Bob Hunter and Abe Jones are pitted against each other in a tough election for a seat on North Carolina’s Court of Appeals. Each would likely bring a different approach and legal perspective to the bench than the other, but both agree on at least one issue critical to the integrity of our courts: North Carolina should reinstate its system of publicly financed judicial elections to help ensure our judges are free from any outside pressure from big campaign donors.
For nearly a decade North Carolina enjoyed a widely popular and effective election system that gave state Supreme Court and Court of Appeals candidates limited funds to run competitive campaigns without having to solicit money from special interests who may later appear before them in court. In 2013, Governor Pat McCrory and the state legislature eliminated the program over the objections of business and civic leaders, former governors, a dozen former presidents of the State Bar Association, the American Bar Association and hundreds of other public leaders.
The result has been unsurprising and follows a troubling trend threatening fair and impartial courts in states around the country. In 2014, the first North Carolina Supreme Court election without public financing since 2002 saw candidates spend more than $6 million on top of another $2 million spent by special interest groups and political parties. That money funded some of the nastiest political attack ads in the state’s history. Justice for All, with funding from the Republican State Leadership Committee (RSLC), a national super PAC funded by corporations and wealthy individuals to elect Republicans to state office, spent $900,000 on an ad falsely accusing North Carolina Supreme Court Justice Robin Hudson of siding with child molesters in the courtroom.
A growing body of research has documented the negative effects all of this campaign spending can have on court decisions after Election Day. The “soft on crime” ads run against Justice Hudson are particularly troubling. A 2015 study found that the more TV ads aired during state supreme court elections, the less likely justices are to vote in favor of criminal defendants.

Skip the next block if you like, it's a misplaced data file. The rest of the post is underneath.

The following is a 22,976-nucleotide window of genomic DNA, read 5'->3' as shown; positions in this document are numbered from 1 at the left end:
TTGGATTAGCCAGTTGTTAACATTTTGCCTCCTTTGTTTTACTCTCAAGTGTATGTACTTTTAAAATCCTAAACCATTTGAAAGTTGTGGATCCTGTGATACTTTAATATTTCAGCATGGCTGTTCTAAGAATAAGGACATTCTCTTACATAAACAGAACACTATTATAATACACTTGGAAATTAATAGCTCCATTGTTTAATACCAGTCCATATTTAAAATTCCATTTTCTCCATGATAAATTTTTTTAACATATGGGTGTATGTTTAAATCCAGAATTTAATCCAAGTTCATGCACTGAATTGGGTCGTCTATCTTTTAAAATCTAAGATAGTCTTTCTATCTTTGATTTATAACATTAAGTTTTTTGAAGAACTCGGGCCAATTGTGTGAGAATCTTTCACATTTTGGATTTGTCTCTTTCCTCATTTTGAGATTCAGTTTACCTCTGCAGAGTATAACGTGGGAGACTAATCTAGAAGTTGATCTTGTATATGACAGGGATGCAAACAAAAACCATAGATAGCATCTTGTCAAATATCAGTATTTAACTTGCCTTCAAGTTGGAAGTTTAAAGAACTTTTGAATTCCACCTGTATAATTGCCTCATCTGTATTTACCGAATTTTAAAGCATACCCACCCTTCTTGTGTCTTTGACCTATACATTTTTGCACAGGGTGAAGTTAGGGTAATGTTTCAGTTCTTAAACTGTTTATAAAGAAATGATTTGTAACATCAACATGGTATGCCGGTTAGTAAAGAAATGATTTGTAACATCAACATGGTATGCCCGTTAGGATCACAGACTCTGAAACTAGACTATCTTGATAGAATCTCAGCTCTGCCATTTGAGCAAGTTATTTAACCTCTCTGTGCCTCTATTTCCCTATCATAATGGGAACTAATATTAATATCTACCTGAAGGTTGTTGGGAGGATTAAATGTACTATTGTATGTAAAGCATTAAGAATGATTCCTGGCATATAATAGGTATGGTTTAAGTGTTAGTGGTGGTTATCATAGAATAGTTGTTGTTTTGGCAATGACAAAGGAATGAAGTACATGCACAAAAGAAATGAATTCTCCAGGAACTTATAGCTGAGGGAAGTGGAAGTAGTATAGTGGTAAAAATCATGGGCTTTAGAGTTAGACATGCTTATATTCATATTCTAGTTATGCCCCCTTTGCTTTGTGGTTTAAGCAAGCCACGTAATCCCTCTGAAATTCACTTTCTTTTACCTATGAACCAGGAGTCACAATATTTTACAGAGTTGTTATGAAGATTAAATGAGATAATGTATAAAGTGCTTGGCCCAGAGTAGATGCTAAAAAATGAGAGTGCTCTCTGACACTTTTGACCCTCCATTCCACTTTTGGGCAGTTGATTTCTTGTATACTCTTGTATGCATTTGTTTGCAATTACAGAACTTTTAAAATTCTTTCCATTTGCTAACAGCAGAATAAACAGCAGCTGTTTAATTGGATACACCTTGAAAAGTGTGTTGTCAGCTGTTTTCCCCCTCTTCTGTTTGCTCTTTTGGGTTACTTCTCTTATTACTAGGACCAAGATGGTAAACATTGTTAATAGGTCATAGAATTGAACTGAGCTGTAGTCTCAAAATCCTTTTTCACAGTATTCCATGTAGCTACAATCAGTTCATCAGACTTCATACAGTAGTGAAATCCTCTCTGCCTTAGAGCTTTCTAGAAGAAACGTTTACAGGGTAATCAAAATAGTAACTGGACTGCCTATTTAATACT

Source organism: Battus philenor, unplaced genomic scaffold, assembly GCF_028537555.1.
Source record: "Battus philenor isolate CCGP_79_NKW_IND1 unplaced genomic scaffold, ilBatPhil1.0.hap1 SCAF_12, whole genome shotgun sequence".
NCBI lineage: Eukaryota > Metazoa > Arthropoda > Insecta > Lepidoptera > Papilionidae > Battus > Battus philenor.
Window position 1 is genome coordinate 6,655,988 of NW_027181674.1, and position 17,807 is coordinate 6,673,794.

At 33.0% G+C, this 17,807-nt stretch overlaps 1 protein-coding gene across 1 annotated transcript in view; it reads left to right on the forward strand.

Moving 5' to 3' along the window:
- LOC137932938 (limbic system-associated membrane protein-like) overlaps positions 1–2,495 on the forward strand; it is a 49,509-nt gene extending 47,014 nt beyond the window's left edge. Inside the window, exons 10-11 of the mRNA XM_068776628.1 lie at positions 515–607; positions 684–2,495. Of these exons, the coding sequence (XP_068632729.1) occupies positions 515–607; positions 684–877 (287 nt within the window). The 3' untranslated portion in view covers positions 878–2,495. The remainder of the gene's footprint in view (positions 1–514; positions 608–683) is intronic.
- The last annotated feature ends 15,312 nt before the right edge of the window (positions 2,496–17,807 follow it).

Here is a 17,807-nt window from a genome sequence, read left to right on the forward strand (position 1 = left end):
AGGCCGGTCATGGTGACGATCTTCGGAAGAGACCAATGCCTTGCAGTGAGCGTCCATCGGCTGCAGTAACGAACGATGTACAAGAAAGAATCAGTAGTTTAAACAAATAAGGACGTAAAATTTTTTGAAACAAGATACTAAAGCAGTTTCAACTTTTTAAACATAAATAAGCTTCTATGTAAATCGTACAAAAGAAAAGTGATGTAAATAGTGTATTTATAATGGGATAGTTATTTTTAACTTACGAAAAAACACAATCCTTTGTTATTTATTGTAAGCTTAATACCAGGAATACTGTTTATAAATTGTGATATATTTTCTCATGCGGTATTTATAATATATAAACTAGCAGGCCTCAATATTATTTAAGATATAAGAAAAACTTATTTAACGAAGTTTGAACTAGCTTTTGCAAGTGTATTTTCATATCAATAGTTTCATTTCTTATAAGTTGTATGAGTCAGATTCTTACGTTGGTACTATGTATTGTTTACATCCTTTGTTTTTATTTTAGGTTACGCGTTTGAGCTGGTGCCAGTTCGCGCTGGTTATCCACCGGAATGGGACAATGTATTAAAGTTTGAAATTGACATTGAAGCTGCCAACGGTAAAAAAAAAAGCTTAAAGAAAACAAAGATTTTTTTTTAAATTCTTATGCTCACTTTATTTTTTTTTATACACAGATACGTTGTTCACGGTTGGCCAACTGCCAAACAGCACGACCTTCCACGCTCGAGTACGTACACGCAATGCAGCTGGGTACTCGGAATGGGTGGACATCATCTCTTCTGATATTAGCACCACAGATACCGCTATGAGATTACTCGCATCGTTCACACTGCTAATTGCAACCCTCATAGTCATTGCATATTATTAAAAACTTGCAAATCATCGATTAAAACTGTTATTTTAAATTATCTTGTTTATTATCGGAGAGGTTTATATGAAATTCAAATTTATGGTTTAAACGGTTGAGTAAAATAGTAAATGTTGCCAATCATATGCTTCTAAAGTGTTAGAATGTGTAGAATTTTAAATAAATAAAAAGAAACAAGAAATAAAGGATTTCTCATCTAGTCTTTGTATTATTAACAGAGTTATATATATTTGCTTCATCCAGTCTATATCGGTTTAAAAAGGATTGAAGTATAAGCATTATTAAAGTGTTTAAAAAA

Several studies have also shown that the more campaign contributions from business interests justices receive, the more likely they are to vote for business litigants appearing before them in court.
This is not how our judiciary was designed to work. Judges should rule based on the law, Constitution and the facts in the case, not to appease the special interests funding their campaigns or to deter the special interests that may otherwise fund nasty attack ads against them. If our state is going to continue electing judges, we need strong protections, like our successful public financing program, against judicial bias.
This year’s elections have not yet experienced quite the level of special interest spending we saw in 2014. But “yet” may be the operative word there. During the primaries the North Carolina Chamber of Commerce spent $450,000 on an ad supporting Supreme Court Justice Bob Edmunds. With less than four weeks until Election Day the Chamber may soon try to tilt the scales in favor of Edmunds again. North Carolinians will be left to wonder whether our courts are for sale. Judges understand how damaging the public’s lack of confidence in the integrity of their decisions can be, which is why Hunter and Jones are right to call for publicly financed campaigns.
To be sure, our system of public financing judicial elections was not perfect since, with or without the program, judges will still have to contend with outside groups spending hundreds of thousands or millions on ads for and against them. But when the program was in place, 80 percent of candidates participated and were able to run competitive campaigns without creating potential conflicts of interest down the road.
In the long-term we need a constitutional amendment or a new U.S. Supreme Court that allows common-sense limits on how much special interest groups can spend in elections.
Let’s hope our governor and legislature are listening to the judges who have to run in the current system and spare us from yet another judicial election dominated by special interest spending.
Melissa Price Kromm is director of North Carolina Voters for Clean Elections.